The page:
Thermal Storage Systems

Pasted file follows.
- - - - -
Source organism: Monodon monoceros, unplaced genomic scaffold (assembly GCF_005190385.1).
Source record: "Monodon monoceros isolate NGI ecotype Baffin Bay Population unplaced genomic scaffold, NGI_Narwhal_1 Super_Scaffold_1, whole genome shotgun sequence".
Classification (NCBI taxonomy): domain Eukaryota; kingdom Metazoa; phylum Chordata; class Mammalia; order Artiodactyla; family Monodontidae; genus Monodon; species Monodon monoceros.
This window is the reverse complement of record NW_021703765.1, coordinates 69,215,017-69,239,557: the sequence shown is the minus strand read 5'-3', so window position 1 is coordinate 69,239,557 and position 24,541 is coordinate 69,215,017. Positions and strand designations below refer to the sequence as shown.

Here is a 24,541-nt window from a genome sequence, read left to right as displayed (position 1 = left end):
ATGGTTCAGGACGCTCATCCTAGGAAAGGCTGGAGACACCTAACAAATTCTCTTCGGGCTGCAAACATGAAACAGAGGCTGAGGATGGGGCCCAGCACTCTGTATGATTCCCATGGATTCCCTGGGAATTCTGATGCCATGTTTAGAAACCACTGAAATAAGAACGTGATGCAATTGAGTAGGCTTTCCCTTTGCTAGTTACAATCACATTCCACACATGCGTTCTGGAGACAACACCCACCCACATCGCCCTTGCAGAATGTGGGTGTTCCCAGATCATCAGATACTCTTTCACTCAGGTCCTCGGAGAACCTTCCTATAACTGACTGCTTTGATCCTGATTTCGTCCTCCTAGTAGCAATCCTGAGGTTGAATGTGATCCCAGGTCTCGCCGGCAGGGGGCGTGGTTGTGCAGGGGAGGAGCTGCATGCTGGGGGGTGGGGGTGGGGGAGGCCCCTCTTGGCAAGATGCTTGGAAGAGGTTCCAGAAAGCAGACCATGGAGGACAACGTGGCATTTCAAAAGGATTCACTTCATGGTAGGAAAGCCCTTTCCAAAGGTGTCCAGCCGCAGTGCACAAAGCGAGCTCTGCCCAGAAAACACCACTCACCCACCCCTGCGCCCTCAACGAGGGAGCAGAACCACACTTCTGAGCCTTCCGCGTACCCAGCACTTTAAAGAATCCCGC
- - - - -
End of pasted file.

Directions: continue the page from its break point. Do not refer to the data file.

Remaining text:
Thermal storage systems are an energy efficient way to reuse energy. Thermal storage systems are convenient and can be used in business or residential situations. Thermal storage systems are able to store energy and then use it later. This is important in reducing the amount of energy that one uses because it is reusable. Thermal storage systems are important in the heating and cooling industry. The systems can be installed almost anywhere in a residential or business setting. There are many different types of thermal storage systems. These systems are common in the heating and cooling industry. A basic thermal storage system cools a storage medium then saves the stored cool medium to be reused at another time. (Washington State University) What is meant by defining thermal storage systems is simply that energy is stored and then used at a later time. The storing of this energy allows the user to save. The energy that was saved is not wasted and can be used when needed. Many traditional heating and cooling systems waste too much energy. That is why thermal storage systems are so convenient. What would normally be wasted is saved and used for later. The main way that a thermal storage system can be used is by allowing energy to be stored and saved for later. A residential installation of thermal energy storage systems can help cool a house. A home can store energy in the thermal energy storage system at night when it is cool, and then distribute the stored energy during the day when it is most needed. This is a money saving way to cool a home. This same process will also apply to small commercial businesses. The system can be modified to fit existing systems but the system will require an area to be used to store energy. This storage area can be located in a crawl space, basement or a large enough utility room. Using thermal energy storage systems for air conditioning is complex in a way but easy to operate. If a home wanted to use thermal energy storage to cool the home, it would need to have a set up that is able to cool the home with thermal energy storage. The system would be located in an area similar to where the furnace is located. The system is water based and does not require the use of a compressor like other cooling systems. The system uses the water to ice method that cools the chosen areas. Inside the ice storage systems, there are chambers that freeze ice during low usage time and then allow the ice to melt and cool the area. (Du Bois2007) The ice that is frozen lets off cool air that is then allowed to flow through the area and substitute for a traditional compressor air cooling system. An ice to water thermal storage system is significant because ice is created for about 16 out of twenty four hours and then melted for around six of the twenty four hours. That is a huge savings compared to running a full 24 hours each day. Since water is so abundant, it is easier to operate off an abundant source rather than electricity that needs to be created. In California there has been a huge use of ice balls, these ice balls are popular in schools, hospitals and home. (Cryogel2011) There are other ways to use thermal energy storage besides with water. Thermal energy storage can be used to save on heating and electricity. When a residential or business is able to save on cooling, heating and electricity costs, this decreases living and operating costs. The less energy used is also good for the environment. Regular air cooling systems require a lot of energy to operate. They constantly use energy and are unable to store anything. This constant use of energy is wasteful. There is no comparison as to choosing between a traditional cooling system and a thermal energy storage system. One day, all now traditional systems will be converted to thermal energy storage to help save the environment. References Energy Efficient. Thermal Energy Storage. Ed. Wayne State University. Wayne State University. Web. . Du Bois, Denis (2007-01-23). Ice Energy’s \Ice Bear\ Keeps Off-Peak Kilowatts in Cold Storage to Reduce HVAC’s Peak Power Costs. Energy Priorities: pp.1. http://energypriorities.com/entries/2007/01/ice_energy_peak_power.php. Ice Ball Thermal Storage. CRYOGEL Thermal Energy Storage. Web. 17 Feb. 2011. .